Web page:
Most of the bird bowls I make come from crooks, with the form following the flow of the fibers. In designing and making this bowl, I tried to achieve similar lines and a sense of movement within the constraints of a straight-grained blank. There were limits of course; no sharply raised tail allowed on this birdy. I began with a butternut log. Beautiful wood and a little on the softer side which made the deeply undercut hollow a little less daunting.
In future examples, I’ll refine my process for this design, but I’ll try to provide the basic idea here, beginning with the sketch below showing the initial shaping of the blank:
In step two, the blank is sort of a truncated version of a rooftop bowl blank. The more I think about it, to save material, you could start with a 1/4 section of a log and simply split off the inner corner. Either way, once you hew away the red sections in step three, much of the bulk is gone and you can sculpt the flowing curves into the upper surface like the photo below.
I started with an axe, then moved to a drawknife.
I also had marked the foot and hewed away the general bulk from the underside, redrawing the centerline above and below.
In the photo above, the upper surface has been refined a bit with a spokeshave and the outline sketched on. I just aim for some flowing, interesting curves and imagine how they will translate in three dimensions. I work it out on one side, then transfer a few key spots to the other side using compass techniques, then sketch out the other side. Then start chopping wood away and see how things take shape
While I was waiting for the butternut bowl to dry, with the process was fresh on my mind, I started another one in white pine. The top half of a pine tree snapped off a couple blocks up the street and I was able to grab a beautiful clear chunk. So the photo above is the same general design, but in pine. You can see that I’ve begun to carve the hollow with a bent gouge, but that’s about as far as it can go. The combination of small opening, deep blank, and wide rim/wings, called for a steep and deeply undercut hollow.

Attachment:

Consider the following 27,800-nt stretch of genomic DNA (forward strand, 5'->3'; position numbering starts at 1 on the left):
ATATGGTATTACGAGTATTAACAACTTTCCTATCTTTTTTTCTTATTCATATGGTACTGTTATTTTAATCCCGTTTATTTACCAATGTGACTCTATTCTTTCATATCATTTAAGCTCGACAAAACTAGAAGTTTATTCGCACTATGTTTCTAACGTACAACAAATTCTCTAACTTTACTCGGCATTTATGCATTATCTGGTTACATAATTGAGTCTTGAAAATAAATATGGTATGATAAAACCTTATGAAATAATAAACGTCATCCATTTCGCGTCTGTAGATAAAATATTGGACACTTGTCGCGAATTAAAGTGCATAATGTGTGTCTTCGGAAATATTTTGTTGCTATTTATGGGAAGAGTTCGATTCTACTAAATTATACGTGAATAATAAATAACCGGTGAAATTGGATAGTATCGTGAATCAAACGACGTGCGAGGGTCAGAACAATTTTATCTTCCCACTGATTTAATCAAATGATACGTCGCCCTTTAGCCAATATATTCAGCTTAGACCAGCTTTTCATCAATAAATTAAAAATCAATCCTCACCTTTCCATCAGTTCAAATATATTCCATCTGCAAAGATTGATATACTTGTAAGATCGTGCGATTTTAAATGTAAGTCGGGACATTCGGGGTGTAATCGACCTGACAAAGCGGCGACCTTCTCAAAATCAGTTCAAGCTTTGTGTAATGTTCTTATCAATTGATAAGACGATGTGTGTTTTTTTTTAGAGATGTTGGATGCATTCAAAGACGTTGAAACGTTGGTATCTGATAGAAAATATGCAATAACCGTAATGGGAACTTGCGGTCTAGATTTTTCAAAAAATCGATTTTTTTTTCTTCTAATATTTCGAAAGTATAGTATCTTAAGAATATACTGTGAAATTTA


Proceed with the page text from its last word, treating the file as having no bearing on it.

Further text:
I moved to spoon gouges. In the photo above, I’m using a gouge I bought at Lie-Nielsen several years ago made my Nic Westerman. I think he calls it a “swan neck.” To begin the cut the gouge is nearly upside down, then the gouge moves in a tight arc under the rim…
…finishing in the position above. But even the spoon bent gouges will only get so far.
I was able to reach way back under with some creative manipulation of hook knives. Just a whole lot of fun problem solving and discovering new capabilities for tools and adapting techniques.
Here are a few more photos of the finished butternut bowl:
Centering the bowl withe the growth rings revealed a nice pattern on the top surface.
Undercutting the wings on the outside also contributed to keeping the walls of the bowl from being too thick. A bit of a keel where the tail rises lengthens the grain there. The tail can get thinner in the back half as it gets more in line with the fibers. All of the surfaces on this bowl were left from the edge of the tools. Overall length is about 16 inches (40cm).
Has anyone seen my apple?
The recipient of this bowl appreciates the writing of Thomas Merton, so I cut an excerpt from Merton’s Thoughts in Solitude onto the wings.